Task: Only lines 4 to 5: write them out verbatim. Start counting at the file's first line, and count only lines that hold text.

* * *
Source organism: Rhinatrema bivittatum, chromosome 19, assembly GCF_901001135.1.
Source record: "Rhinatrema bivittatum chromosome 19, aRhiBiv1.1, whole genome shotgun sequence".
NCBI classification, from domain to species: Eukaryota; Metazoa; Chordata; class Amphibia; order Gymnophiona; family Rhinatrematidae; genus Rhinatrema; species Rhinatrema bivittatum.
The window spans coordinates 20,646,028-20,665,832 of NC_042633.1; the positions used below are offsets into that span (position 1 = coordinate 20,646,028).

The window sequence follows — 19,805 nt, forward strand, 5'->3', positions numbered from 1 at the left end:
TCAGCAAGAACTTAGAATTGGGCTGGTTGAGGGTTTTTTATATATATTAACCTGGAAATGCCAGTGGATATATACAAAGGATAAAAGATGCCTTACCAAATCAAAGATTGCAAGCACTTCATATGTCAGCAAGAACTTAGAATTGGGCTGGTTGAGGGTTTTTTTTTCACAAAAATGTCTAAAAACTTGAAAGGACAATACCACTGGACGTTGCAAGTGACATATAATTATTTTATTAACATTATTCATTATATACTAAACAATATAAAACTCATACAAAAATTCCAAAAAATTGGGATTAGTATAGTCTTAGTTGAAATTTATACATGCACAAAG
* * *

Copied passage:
The window spans coordinates 20,646,028-20,665,832 of NC_042633.1; the positions used below are offsets into that span (position 1 = coordinate 20,646,028).

The window sequence follows — 19,805 nt, forward strand, 5'->3', positions numbered from 1 at the left end: